"Come let us dance and sing,
While Barbadoes bells do ring;
Quashi scrapes the fiddle-string,
And Venus plays the lute."

Quashi's fiddle was silent, and mute was the lute of Venus during my stay in Barbadoes. The difference betwixt the French and British islands was very striking. The first appeared happy and content; the second were filled with murmurs and complaints. The late proceedings in England concerning slavery and the insurrection in Demerara had evidently caused the gloom. The abolition of slavery is a question full of benevolence and fine feelings, difficulties and danger:

"Tantum ne noceas, dum vis prodesse videto."

It requires consummate prudence and a vast fund of true information in order to draw just conclusions on this important subject. Phaeton, by awkward driving, set the world on fire: "Sylvæ cum montibus ardent." Dædalus gave his son a pair of wings without considering the consequence; the boy flew out of all bounds, lost his wings, and tumbled into the sea:

"Icarus, Icariis nomina fecit aquis."

When the old man saw what had happened, he damned his own handicraft in wing-making: "devovitque suas artes." Prudence is a cardinal virtue:

"Omnia consulta mente gerenda tegens."

Foresight is half the battle. "Hombre apercebido, medio combatido," says Don Quixote, or Sancho, I do not remember which. Had Queen Bess weighed well in her own mind the probable consequences of this lamentable traffic, it is likely she would not have been owner of two vessels in Sir John Hawkins's squadron, which committed the first robbery in negro flesh on the coast of Africa. As philanthropy is the very life and soul of this momentous question on slavery, which is certainly fraught with great difficulties and danger, perhaps it would be as well at present for the nation to turn its thoughts to poor ill-fated Ireland, where oppression, poverty and rags make a heart-rending appeal to the feelings of the benevolent.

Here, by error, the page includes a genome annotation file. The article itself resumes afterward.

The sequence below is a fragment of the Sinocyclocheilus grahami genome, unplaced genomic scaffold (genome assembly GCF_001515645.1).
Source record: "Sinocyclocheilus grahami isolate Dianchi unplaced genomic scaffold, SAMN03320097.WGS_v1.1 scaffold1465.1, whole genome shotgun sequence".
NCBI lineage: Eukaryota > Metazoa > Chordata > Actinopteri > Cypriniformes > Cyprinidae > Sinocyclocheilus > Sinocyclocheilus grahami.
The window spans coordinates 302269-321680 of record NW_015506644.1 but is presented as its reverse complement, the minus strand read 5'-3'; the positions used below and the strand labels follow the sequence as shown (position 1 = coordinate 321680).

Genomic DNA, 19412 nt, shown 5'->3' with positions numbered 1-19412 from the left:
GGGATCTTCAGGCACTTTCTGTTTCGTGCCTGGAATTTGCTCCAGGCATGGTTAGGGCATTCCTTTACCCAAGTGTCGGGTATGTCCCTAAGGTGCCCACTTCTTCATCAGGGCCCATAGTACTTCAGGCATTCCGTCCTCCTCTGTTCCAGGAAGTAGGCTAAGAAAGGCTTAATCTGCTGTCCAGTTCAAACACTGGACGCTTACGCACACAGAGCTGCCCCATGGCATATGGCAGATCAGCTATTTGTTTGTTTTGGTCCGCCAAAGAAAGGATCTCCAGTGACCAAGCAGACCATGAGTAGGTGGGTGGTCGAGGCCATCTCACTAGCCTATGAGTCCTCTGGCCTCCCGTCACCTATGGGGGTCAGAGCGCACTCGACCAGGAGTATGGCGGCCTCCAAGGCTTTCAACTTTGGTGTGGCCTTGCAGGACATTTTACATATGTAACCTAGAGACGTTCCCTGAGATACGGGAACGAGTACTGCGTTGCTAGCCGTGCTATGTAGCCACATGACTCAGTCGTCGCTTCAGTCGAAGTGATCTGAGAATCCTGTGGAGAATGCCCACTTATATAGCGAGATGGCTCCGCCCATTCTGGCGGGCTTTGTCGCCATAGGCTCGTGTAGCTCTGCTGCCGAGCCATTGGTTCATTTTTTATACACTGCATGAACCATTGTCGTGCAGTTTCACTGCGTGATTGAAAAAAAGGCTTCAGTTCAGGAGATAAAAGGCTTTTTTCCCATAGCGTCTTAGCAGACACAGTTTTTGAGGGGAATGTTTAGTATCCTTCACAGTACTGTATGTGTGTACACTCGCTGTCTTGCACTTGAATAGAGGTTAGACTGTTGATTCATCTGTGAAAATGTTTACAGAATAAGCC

But to proceed. There was another thing which added to the dullness of Barbadoes and which seemed to have considerable effect in keeping away strangers from the island. The Legislature had passed a most extraordinary Bill, by virtue of which every person who arrives at Barbadoes is obliged to pay two dollars, and two dollars more on his departure from it. It is called the Alien Bill; and every Barbadian who leaves or returns to the island, and every Englishman too, pays the tax!

Finding no vessel here for Trinidad, I embarked in a schooner for Demerara, landed there after being nearly stranded on a sandbank, and proceeded without loss of time to the forests in the interior. It was the dry season, which renders a residence in the woods very delightful.

▲ Chapter 2, p. 2.
^top
 



▼ Chapter 2, p. 3.